\nGovernor of the Central Bank Perng Fai-nan (彭淮南) was picked at the last minute to serve as Chen's representative.
\nChina's obstruction reached new heights at the 2001 APEC meeting, held in Shanghai, when Taiwan was forced to absent itself from the leaders' meeting for the very first time.
\nChen, speaking on the first anniversary of his presidency, expressed his wish to personally attend the leaders' meeting. He also called on China to talk with Taiwan under the principles of democracy, equality and peace.
\nBeijing, however, flatly rejected Chen's proposal, saying that cross-strait talks would not happen if Taiwan did not accept the "one China" policy and recognize the "1992 consensus." To belittle Taiwan, China refused to address Lin Hsin-yi (林信義) and Yen Ching-chang (顏慶章) as ministers in its invitation letter to the economic and finance ministers meeting, instead addressing them as "mister." To express their opposition to this, Lin and Yen distributed protest letters to economic leaders and the APEC secretariat.
\nAt an APEC expo held in Shantong, China requested the Taiwan booth change its name to Chinese Taipei and remove any pictures showing Chiang Kai-shek Memorial Hall. Taiwan-related reports and pictures about the expo were banned in Chinese media.
\nPremier Chang Chun-hsiung (張俊雄) and Foreign Minister Tien Hung-mao (田弘茂) expressed the nation's resolve to attend the leaders' meeting despite earlier remarks made by Lin and government spokesman Su Cheng-ping (蘇正平) that the nation did not rule out the possibility of missing the event.
\nTaiwan was in the end blocked from attending the leaders' meeting after China vetoed Chen's proposed candidate, former vice president Li Yuan-zu (李元簇).
\nIn 2001, following the Sept. 11 terrorist attacks in the US soil, the APEC leaders' meeting released its first Counter-Terrorism Statement.
\nThe next year, president Chen's decision to appoint Academia Sinica President Lee Yuan-tseh (李遠哲) as his special envoy to the 2002 APEC in Los Cabos, Mexico received domestic and international acclaim, including from Beijing and the US.
\nCommenting on expected obstructive gimmicks by China before his departure for the meeting, Lee told the public that he "would not quail like a little lamb in the face of a big lion." Lee, who was seated next to US President George W. Bush during the leaders' meeting, made a historic official contact with the leader of the nation's most pivotal international ally.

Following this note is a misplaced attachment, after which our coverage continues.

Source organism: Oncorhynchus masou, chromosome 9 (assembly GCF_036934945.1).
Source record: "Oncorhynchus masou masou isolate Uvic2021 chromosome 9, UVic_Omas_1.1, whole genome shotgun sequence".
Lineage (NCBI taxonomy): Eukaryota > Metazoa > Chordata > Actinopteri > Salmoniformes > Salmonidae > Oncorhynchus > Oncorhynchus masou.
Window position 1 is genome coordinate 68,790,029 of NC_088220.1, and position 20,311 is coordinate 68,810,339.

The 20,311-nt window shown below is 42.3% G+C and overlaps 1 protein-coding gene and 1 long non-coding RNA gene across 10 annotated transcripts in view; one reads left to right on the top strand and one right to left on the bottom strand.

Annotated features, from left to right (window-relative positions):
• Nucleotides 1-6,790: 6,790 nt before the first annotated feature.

\nThe Nobel laureate in chemistry was also invited to deliver a speech at a CEO summit that formed part of the APEC meetings. The address marked the first time that a Taiwanese envoy had been invited to deliver a keynote speech at any APEC leaders' summit.
\nAmid Chen's freshly declared "one country on each side of the Taiwan Strait" theory, Chinese President Jiang Zemin (江澤民), who was to hand over his Communist party posts later the year, flatly declined Lee's invitation to visit Taiwan, citing political related to the "one China" principle.
\nFollowing the Bali bombings, APEC delivered its second Counter-Terrorism Statement and adopted the Secure Trade in the APEC Region (STAR) Initiative.
\nThe 2003 APEC meeting opened in Bangkok, Thailand amid the shadow of SARS outbreaks and terrorist attacks. Lee again represented Chen at the leaders' meeting. For the first time, the president's APEC special envoy met the new Chinese leader, Hu Jintao (胡錦濤).
\nWith the nation's presidential election looming, Beijing refused to interact with Lee and the Chen administration for fear of boosting its legitimacy.
\nBecause of Beijing's concerns, Lee was banned from delivering a speech at the CEO conference and the host nation strayed from past practice and altered the seating arrangement, deliberately separating Lee from Bush.
\nThe Thai daily the Nation, also was the target of robust protests by Beijing because it ran Taiwan's national flag next to that of China on its front page.
\nCounter-terrorism was acknowledged as a complementary mission to APEC's Bogor Goals during the leaders' meeting. Economic leaders also agreed to further protect human security and the organization adopted an action plan on SARS and the Health Security Initiative.
Academica Sinica President Lee Yuan-tseh, center, leader of Taiwan's delegation to the 2004 APEC summit this weekend, speaks at a press conference on Friday. He is joined by Minister of Foreign Affairs Mark Chen, left, and Minister of Economic Affairs Ho Mei-yueh, right.
PHOTO: YEH CHIH-MING, TAIPEI TIMES